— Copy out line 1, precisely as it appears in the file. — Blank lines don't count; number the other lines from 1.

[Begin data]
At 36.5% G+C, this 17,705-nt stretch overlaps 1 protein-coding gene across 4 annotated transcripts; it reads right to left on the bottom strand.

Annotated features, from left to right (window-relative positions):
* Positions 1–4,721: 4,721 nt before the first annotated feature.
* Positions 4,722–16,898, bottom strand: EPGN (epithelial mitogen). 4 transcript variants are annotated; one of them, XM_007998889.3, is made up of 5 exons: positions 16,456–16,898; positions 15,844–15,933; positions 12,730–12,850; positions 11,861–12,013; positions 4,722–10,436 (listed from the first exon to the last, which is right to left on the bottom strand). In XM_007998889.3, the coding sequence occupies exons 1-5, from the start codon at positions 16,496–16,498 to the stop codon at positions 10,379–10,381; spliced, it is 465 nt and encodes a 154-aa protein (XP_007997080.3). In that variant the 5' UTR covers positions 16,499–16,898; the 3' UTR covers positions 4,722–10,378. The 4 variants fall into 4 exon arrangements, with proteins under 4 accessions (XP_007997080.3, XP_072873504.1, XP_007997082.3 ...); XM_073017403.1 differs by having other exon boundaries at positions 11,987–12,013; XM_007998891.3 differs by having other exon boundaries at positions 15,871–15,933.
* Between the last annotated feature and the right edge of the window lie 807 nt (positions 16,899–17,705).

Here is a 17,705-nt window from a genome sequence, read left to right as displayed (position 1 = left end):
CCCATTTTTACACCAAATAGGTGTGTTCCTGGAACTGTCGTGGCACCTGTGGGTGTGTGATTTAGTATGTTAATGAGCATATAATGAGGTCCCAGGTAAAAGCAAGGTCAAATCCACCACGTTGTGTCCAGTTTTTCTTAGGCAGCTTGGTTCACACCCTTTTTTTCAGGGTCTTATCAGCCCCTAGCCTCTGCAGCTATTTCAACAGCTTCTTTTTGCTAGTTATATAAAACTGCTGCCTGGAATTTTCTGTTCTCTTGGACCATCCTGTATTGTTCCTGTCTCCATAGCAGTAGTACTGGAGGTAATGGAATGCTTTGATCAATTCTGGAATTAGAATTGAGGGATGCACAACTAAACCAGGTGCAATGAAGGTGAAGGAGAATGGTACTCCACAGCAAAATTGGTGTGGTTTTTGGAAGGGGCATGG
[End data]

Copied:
At 36.5% G+C, this 17,705-nt stretch overlaps 1 protein-coding gene across 4 annotated transcripts; it reads right to left on the bottom strand.